6. To recharge the robot, drive it over to the spot on the wall where you mounted the other half of the inductive charger. It might be difficult to get it perfectly aligned. Note you have to manually refresh the web page to see the "Charging" show up. You might want to manually align the two halves, then see what the camera sees, so you can try to duplicate that view in the future. NOTE: While this is an interesting proof of concept for remote charging, I do not recommend actually leaving the robot unattended while charging, because I don't want anyone to burn their house down.

    Step 7: Final Notes

    Calibrating the charge level

    To detect when the battery is charging, there is a connection from the PowerBoost's USB pin to an input pin on the ESP32. When the input pin reads HIGH, the web page will say "Charging" on the bottom left. I would have expected this pin to be at 0V when not charging, but for some reason there is a small voltage, roughly 1.0 to 1.7V, which is enough to register as HIGH. So the variable potentiometer divides this voltage to a lower level that registers as LOW on the input pin. To calibrate this, rotate the potentiometer to a point where the web page will say "Charging" when a USB power cable is plugged into the PowerBoost, and not say "Charging" when not plugged in.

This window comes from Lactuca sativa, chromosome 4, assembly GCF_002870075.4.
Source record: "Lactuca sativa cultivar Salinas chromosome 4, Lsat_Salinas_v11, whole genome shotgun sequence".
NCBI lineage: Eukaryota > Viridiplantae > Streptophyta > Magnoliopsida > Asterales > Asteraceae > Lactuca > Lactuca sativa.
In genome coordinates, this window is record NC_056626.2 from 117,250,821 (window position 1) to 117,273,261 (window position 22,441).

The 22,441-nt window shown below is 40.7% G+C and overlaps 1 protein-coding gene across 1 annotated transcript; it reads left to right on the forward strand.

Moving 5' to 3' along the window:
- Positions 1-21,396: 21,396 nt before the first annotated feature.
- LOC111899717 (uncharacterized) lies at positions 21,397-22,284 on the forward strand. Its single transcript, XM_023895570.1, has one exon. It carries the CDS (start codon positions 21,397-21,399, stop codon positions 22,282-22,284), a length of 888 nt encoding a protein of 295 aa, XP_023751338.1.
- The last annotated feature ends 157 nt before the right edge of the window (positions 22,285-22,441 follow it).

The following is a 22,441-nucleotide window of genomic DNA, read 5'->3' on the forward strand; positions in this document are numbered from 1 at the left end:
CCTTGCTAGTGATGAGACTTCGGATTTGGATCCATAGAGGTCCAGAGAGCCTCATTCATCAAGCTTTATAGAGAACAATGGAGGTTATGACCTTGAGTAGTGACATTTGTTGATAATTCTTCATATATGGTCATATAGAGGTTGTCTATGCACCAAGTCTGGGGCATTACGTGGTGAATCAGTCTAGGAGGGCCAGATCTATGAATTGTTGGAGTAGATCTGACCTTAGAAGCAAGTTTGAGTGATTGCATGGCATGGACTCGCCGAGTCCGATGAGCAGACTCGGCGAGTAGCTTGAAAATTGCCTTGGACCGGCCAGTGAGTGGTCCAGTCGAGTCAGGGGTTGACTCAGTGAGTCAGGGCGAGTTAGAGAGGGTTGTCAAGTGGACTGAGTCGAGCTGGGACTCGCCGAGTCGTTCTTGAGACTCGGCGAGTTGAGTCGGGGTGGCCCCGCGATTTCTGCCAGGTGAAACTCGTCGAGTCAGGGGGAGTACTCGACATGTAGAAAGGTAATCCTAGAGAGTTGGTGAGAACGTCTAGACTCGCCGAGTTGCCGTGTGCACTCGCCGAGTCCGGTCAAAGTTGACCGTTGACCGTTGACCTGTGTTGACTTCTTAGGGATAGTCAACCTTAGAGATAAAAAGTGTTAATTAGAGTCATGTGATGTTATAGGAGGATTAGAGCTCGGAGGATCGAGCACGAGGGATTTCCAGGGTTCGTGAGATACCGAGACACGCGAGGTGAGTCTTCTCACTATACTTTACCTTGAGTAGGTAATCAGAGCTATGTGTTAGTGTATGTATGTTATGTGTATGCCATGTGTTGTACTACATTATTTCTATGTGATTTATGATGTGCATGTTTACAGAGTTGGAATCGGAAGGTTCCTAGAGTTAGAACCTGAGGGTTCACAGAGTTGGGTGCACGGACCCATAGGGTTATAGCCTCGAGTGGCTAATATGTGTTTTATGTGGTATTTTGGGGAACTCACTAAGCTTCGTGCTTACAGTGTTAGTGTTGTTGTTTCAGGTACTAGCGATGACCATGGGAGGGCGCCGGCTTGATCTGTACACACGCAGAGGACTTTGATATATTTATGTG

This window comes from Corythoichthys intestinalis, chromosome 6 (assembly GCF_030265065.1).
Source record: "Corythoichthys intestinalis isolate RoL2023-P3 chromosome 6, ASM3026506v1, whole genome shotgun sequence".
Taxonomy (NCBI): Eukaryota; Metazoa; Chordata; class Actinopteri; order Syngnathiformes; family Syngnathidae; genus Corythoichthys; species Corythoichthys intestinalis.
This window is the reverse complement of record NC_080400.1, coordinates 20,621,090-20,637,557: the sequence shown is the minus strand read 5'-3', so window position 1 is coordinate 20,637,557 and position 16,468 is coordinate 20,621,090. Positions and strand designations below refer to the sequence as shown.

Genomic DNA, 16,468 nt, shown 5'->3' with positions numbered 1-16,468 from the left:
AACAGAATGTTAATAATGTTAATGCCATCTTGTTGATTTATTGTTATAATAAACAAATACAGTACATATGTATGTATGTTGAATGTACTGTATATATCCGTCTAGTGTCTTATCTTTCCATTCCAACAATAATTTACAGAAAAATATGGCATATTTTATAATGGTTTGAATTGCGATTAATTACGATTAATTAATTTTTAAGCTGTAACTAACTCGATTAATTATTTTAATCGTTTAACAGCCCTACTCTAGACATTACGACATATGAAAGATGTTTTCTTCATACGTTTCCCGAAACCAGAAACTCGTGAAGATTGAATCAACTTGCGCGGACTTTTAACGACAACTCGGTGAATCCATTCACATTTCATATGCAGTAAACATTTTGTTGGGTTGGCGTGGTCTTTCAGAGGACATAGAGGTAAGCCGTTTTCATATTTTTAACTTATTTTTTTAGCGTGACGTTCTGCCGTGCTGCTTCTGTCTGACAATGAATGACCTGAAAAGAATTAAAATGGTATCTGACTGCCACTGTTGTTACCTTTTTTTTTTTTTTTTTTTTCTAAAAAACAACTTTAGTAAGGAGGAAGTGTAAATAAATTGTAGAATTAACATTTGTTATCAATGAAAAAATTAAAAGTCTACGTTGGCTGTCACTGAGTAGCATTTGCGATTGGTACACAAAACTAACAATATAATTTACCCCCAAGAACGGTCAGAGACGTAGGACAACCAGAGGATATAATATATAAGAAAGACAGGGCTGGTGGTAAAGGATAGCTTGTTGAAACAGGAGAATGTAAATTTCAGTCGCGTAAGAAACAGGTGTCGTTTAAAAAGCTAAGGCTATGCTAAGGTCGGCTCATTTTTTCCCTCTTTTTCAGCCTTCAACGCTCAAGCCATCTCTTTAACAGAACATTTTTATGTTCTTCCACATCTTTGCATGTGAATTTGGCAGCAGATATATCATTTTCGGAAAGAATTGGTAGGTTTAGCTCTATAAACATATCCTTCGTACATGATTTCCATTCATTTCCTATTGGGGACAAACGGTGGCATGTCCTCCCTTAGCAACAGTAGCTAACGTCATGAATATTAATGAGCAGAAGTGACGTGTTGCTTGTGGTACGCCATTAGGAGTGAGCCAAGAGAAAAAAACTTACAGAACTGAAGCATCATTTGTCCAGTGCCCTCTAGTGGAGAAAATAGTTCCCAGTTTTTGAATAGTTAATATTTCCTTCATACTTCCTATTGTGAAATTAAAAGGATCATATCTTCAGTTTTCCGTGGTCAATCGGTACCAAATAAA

Accessing from the internet

    By default, the robot's web page is only accessible from your local network. To access it from a remote location over the internet, you will need to set up a VPN to tunnel into your local network. Or you can set up port forwarding on your router, but if you don't want any random person on the internet controlling your robot, you will need to add authentication.